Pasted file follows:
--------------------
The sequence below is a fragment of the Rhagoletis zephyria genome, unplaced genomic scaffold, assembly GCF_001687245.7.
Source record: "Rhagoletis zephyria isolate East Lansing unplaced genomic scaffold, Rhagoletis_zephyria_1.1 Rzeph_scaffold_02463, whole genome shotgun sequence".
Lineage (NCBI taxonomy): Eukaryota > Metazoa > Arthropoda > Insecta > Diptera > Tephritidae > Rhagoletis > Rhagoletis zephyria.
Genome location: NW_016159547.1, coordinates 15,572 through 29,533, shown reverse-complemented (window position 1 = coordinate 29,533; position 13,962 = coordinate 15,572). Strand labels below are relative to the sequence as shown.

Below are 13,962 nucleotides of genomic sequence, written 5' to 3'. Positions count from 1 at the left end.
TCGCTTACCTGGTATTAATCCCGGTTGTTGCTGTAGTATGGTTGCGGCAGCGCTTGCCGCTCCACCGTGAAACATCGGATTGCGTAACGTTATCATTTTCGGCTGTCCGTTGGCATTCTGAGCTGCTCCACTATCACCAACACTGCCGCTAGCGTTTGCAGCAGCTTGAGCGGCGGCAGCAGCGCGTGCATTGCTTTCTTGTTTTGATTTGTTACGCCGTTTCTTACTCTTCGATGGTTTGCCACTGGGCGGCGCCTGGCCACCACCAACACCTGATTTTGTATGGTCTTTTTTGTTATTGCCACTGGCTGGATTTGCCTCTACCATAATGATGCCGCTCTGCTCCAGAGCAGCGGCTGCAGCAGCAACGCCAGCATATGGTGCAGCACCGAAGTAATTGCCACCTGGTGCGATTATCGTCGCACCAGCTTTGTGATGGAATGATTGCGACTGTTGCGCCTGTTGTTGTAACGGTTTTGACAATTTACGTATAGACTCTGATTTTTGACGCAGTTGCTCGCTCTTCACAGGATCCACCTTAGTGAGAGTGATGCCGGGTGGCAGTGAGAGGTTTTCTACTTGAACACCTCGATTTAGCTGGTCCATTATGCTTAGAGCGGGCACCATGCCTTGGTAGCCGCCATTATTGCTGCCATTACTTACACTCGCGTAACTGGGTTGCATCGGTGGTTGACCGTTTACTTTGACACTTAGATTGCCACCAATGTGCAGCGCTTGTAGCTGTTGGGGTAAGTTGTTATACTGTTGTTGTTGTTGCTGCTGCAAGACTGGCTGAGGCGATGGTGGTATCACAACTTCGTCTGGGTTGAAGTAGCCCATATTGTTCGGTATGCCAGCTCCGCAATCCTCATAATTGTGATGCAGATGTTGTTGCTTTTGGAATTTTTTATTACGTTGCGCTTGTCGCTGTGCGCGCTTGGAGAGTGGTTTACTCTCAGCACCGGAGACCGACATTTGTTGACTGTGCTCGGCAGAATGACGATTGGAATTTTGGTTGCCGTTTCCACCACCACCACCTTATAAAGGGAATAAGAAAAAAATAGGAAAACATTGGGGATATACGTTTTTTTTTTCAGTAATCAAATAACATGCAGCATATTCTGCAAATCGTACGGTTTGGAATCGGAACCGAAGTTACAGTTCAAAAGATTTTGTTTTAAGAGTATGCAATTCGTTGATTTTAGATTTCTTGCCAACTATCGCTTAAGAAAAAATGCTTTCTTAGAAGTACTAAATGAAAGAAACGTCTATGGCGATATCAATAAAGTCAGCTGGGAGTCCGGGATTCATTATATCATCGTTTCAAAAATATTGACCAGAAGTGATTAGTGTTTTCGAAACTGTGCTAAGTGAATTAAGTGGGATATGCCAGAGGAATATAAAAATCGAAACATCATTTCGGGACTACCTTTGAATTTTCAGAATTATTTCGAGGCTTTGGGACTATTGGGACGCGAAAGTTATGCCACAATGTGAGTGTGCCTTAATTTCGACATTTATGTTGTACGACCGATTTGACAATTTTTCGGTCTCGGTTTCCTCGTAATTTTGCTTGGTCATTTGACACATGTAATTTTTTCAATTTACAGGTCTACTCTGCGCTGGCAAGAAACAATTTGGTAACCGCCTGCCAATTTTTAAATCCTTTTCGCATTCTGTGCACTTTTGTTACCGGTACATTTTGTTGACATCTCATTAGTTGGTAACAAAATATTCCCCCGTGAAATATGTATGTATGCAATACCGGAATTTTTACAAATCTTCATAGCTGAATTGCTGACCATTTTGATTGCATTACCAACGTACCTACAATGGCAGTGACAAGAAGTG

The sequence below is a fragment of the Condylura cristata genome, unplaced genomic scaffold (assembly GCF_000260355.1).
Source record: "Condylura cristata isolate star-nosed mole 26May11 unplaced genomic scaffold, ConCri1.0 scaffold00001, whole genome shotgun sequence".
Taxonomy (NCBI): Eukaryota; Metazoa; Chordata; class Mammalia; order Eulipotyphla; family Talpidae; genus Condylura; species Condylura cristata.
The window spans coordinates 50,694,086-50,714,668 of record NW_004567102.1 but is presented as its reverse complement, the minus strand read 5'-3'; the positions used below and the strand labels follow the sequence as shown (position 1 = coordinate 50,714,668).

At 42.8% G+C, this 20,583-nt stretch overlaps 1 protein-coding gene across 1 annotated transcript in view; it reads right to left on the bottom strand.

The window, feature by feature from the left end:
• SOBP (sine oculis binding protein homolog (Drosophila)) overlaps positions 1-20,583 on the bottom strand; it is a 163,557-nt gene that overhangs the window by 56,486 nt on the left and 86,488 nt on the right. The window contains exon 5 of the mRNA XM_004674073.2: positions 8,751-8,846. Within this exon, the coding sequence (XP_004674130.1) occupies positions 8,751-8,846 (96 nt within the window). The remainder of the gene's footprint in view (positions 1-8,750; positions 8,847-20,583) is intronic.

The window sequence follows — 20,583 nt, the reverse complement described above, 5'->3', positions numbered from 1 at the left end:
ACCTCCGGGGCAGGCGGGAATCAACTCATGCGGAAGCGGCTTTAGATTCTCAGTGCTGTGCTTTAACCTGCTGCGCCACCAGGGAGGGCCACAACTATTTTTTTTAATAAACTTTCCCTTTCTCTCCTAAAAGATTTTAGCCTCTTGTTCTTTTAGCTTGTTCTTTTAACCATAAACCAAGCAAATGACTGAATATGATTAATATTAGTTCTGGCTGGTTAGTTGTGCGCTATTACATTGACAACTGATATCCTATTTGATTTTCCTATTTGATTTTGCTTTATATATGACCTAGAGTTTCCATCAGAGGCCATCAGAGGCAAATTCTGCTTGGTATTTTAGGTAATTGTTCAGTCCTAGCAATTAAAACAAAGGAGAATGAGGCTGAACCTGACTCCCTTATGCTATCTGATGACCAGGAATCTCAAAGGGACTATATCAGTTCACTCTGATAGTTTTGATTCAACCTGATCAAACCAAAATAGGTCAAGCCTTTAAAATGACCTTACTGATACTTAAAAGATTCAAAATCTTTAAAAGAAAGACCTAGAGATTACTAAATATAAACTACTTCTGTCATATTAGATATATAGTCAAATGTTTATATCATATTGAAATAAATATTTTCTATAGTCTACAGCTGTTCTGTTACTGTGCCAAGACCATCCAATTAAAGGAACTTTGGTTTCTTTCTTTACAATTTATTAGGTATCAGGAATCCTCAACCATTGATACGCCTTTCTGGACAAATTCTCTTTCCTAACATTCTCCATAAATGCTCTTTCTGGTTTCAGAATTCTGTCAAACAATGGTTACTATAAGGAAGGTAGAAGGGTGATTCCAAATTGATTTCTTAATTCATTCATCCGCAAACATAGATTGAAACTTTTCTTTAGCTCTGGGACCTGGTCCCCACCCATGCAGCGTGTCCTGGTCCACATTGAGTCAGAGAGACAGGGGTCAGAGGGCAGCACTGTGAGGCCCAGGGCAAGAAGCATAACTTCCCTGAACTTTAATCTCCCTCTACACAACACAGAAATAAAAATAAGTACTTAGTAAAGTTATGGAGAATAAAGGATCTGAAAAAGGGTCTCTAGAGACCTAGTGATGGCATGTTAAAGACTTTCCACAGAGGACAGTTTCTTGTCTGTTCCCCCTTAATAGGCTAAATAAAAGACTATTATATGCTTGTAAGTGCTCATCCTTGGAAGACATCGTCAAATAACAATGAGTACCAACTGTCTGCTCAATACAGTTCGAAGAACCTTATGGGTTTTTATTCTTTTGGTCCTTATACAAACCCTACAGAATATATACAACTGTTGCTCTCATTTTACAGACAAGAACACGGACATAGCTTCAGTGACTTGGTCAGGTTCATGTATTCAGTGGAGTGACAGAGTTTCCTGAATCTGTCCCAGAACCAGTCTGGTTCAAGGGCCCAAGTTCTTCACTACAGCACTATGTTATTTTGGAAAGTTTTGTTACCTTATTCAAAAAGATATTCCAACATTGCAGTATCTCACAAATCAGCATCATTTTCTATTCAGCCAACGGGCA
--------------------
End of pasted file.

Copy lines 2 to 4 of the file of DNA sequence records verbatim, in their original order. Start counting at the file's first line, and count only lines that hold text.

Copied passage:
Source record: "Rhagoletis zephyria isolate East Lansing unplaced genomic scaffold, Rhagoletis_zephyria_1.1 Rzeph_scaffold_02463, whole genome shotgun sequence".
Lineage (NCBI taxonomy): Eukaryota > Metazoa > Arthropoda > Insecta > Diptera > Tephritidae > Rhagoletis > Rhagoletis zephyria.
Genome location: NW_016159547.1, coordinates 15,572 through 29,533, shown reverse-complemented (window position 1 = coordinate 29,533; position 13,962 = coordinate 15,572). Strand labels below are relative to the sequence as shown.